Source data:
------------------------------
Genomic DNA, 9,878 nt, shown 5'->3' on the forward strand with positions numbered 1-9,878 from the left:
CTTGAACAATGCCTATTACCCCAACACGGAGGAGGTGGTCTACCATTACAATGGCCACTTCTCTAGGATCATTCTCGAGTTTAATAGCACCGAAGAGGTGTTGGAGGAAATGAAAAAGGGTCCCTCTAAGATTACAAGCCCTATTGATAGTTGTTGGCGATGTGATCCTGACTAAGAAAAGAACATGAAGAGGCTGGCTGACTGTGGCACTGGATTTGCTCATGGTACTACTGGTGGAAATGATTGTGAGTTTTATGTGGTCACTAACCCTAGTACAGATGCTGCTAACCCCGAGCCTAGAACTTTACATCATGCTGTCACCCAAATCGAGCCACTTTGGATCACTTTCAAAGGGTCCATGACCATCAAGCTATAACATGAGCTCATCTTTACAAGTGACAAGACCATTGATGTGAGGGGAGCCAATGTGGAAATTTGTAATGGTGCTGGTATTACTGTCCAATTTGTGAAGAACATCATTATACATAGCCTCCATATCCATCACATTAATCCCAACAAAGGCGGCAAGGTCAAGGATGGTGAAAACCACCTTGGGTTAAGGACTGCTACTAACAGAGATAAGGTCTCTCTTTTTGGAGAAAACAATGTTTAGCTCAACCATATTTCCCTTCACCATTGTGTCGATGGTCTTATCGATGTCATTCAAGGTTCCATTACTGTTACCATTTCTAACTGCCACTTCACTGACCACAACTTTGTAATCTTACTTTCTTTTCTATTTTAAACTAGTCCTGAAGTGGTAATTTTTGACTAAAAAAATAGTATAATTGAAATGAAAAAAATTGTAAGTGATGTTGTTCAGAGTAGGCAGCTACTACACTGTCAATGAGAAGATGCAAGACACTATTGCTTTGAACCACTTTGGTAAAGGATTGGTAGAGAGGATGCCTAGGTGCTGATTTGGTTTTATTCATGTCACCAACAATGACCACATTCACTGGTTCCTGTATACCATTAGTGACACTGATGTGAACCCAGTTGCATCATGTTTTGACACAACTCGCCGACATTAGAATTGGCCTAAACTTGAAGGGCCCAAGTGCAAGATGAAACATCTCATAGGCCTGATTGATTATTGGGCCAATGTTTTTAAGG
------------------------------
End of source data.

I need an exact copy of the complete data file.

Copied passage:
Genomic DNA, 9,878 nt, shown 5'->3' on the forward strand with positions numbered 1-9,878 from the left:
CTTGAACAATGCCTATTACCCCAACACGGAGGAGGTGGTCTACCATTACAATGGCCACTTCTCTAGGATCATTCTCGAGTTTAATAGCACCGAAGAGGTGTTGGAGGAAATGAAAAAGGGTCCCTCTAAGATTACAAGCCCTATTGATAGTTGTTGGCGATGTGATCCTGACTAAGAAAAGAACATGAAGAGGCTGGCTGACTGTGGCACTGGATTTGCTCATGGTACTACTGGTGGAAATGATTGTGAGTTTTATGTGGTCACTAACCCTAGTACAGATGCTGCTAACCCCGAGCCTAGAACTTTACATCATGCTGTCACCCAAATCGAGCCACTTTGGATCACTTTCAAAGGGTCCATGACCATCAAGCTATAACATGAGCTCATCTTTACAAGTGACAAGACCATTGATGTGAGGGGAGCCAATGTGGAAATTTGTAATGGTGCTGGTATTACTGTCCAATTTGTGAAGAACATCATTATACATAGCCTCCATATCCATCACATTAATCCCAACAAAGGCGGCAAGGTCAAGGATGGTGAAAACCACCTTGGGTTAAGGACTGCTACTAACAGAGATAAGGTCTCTCTTTTTGGAGAAAACAATGTTTAGCTCAACCATATTTCCCTTCACCATTGTGTCGATGGTCTTATCGATGTCATTCAAGGTTCCATTACTGTTACCATTTCTAACTGCCACTTCACTGACCACAACTTTGTAATCTTACTTTCTTTTCTATTTTAAACTAGTCCTGAAGTGGTAATTTTTGACTAAAAAAATAGTATAATTGAAATGAAAAAAATTGTAAGTGATGTTGTTCAGAGTAGGCAGCTACTACACTGTCAATGAGAAGATGCAAGACACTATTGCTTTGAACCACTTTGGTAAAGGATTGGTAGAGAGGATGCCTAGGTGCTGATTTGGTTTTATTCATGTCACCAACAATGACCACATTCACTGGTTCCTGTATACCATTAGTGACACTGATGTGAACCCAGTTGCATCATGTTTTGACACAACTCGCCGACATTAGAATTGGCCTAAACTTGAAGGGCCCAAGTGCAAGATGAAACATCTCATAGGCCTGATTGATTATTGGGCCAATGTTTTTAAGG